Eureka California Profile and Resource Guide, City or community of Eureka, California Facts, Information, Relocation, Real Estate, Advertising
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Statistics & Facts

The population of Eureka is approximately 28,600 (1990), 27191 (2010).
The approximate number of families is 11,781 (1990), 11150 (2010).

The amount of land area in Eureka is 24.501 sq. kilometers.
The amount of surface water is 12.953 sq kilometers.
The distance from Eureka to Washington DC is 2590 miles. The distance to the California state capital is 216 miles. (as the crow flies)
Eureka is positioned 40.79 degrees north of the equator and 124.15 degrees west of the prime meridian.

Eureka elevation is 44 feet above sea level.

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Eureka location: on Hwy 101 (Coast Highway) near the Oregon border. Here is a location page for Eureka.

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Climate & Weather

Eureka average annual rainfall is 38 inches per year
Eureka average annual precipitation is 38.51 inches per year.
Eureka average temperature is 54.5 degrees F.
The average low temperature is 49 degrees F.
The average high temperature is 59 degrees F.
The average winter temperature is 40/55 degrees F.
The average summer temperature is 52/65 degrees F.
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History & History Related Items

Eureka history:

"Eureka lies in the heart of the Redwood Empire, renowned for the magnificent coastal redwoods, "Sequoia sempervirens". These are the tallest trees in the world and have played a vital role in fashioning Eureka's rich heritage.
Its coastal location on Humboldt Bay and an abundance of lumber provided a ripe environment for the birth of this 19th century seaport town. More than 140 years ago, miners, loggers and fishermen made their mark in this unsettled wilderness. Filled with hopes and dreams for a new prosperity, Eureka was founded in the spring of 1850.
Gold had been discovered in the nearby Trinity region and miners needed a more convenient alternate to the tedious overland route from Sacramento. Schooners and other vessels soon arrived in Humboldt Bay, supplying the miners working inland up the Trinity and Klamath Rivers.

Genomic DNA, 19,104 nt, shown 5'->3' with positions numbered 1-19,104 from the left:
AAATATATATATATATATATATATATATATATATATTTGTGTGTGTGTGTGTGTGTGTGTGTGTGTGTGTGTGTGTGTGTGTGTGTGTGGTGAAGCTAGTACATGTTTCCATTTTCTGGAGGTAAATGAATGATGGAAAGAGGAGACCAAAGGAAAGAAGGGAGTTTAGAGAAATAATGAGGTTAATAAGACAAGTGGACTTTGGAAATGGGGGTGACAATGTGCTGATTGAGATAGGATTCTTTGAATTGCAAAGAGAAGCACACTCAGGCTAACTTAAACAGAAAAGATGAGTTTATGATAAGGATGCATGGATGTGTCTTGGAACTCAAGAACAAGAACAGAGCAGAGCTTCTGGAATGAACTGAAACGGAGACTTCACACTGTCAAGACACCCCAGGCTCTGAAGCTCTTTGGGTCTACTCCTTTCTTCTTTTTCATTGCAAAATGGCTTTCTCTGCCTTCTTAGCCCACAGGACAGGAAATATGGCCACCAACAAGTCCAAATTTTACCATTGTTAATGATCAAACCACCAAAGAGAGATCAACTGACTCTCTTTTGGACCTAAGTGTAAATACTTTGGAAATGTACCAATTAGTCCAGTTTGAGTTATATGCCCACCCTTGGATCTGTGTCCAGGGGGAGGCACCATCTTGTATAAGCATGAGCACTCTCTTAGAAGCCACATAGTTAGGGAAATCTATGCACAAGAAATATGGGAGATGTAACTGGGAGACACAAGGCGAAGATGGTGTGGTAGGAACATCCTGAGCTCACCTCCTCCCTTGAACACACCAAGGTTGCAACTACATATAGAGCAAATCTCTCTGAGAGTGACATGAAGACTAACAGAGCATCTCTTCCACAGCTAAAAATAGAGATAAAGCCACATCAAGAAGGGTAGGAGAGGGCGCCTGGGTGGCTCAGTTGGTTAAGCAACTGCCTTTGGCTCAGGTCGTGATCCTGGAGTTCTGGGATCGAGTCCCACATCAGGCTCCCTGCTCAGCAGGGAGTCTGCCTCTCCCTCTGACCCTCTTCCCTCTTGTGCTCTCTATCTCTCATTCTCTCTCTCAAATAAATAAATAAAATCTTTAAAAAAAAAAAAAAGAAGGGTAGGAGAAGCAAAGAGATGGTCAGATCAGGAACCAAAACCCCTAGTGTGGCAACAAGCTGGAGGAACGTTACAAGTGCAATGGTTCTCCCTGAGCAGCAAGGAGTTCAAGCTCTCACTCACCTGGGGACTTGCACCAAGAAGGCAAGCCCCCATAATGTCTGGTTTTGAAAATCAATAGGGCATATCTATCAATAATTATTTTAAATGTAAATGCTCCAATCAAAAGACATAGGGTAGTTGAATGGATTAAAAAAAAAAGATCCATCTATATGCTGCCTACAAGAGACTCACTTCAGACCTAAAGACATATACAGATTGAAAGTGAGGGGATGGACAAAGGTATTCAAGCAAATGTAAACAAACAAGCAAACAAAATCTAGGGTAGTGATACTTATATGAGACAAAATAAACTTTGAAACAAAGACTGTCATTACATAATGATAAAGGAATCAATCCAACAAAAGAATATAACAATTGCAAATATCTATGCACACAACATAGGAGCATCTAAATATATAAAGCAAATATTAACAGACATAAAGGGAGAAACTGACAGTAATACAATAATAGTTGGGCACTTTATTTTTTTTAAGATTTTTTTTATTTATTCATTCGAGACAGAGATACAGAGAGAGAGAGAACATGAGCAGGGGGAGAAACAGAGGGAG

Many of the gold prospectors were also lumbermen, and the vast potential for industry on the bay was soon realized. After only four years, there were seven mills rpocessing lumber in Eureka. Within five years, 140 lumber schooners operated in Humboldt Bay, supplying lumber to other booming cities along the coast.
As it became more difficult to find uncut stands of redwoods near the bay's waterways, the rapid growth of the lumber industry gave way to the development of railroad systems in the area.
In 1914, the first major land route was established between San Francisco and Eureka with the opening of the Northwestern Pacific Railroad. With passenger service from San Francisco to the bustling Redwood Empire, Eureka prospered and grew. Stately Victorians rising along the waterfront reflected the great prosperity experienced during this era. Many of these charming Victorian homes remain today in their original elegance and splendor. The magnificent Carson Mansion on 2nd and M Streets, is perhaps the most spectacular, built in 1885 by lumber magnate William Carson as a project designed to keep millworkers busy during a slow period in the industry.
Humboldt Bay was also host to a variety ofother industries. Salmon fisheries sprang up along the Eel River as early as 1851, and within seven years, 2,000 barrels of cured fish and 50,000 pounds of smoked salmon were processed and shipped out of Humboldt Bay.
Today, the bay is still the center for commerce in Eureka and home to more than 300 fishing vessels which land more rockfish, Dungeness crab, salmon, shrimp and oysters than any other region in California.
Only photographs remain of Eureka's early whaling industry. Large processing stations once existed just to the north in Trinidad and on Humboldt Bay at Fields Landing. Today, these great creatures are viewed as a priceless species. Whale watching enthusiasts visit from around the world to observe the migrations atop exhilarating vantage points along the rugged Pacific coastline.
Eureka is one of California's historic landmarks and offers a unique and enchanting experience for the present day tourist. One can still capture the feeling of that era...strolling along Eureka's quaint Old Town waterfront past beautifully restored Victorian homes and storefronts...breathing in the fresh sea air...watching boats returning with fresh catches of fish and crab. In the very center of the city, one can relive the awe and amazement of Eureka's first visitors by walking through 54 acres of redwood forest in Sequoia Park. Eureka...a historic seaport the heart of the Redwood Empire.
The founding of Eureka: 1850
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Eureka attractions:

Redwood National Park (about 40 miles north of Eureka on Hwy 101); Carson Mansion; Humboldt Bay Maritime Museum; Blue Ox Millworks; Clarke Museum; Old Town Carriage Company; Lost Coast Brewery; Sequoia Park & Zoo; Fort Humboldt

Things to see and do in the area.

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Eureka economy: The economy of Eureka is mainly based on forest products, visitors, seafood, agriculture and manufacturing.

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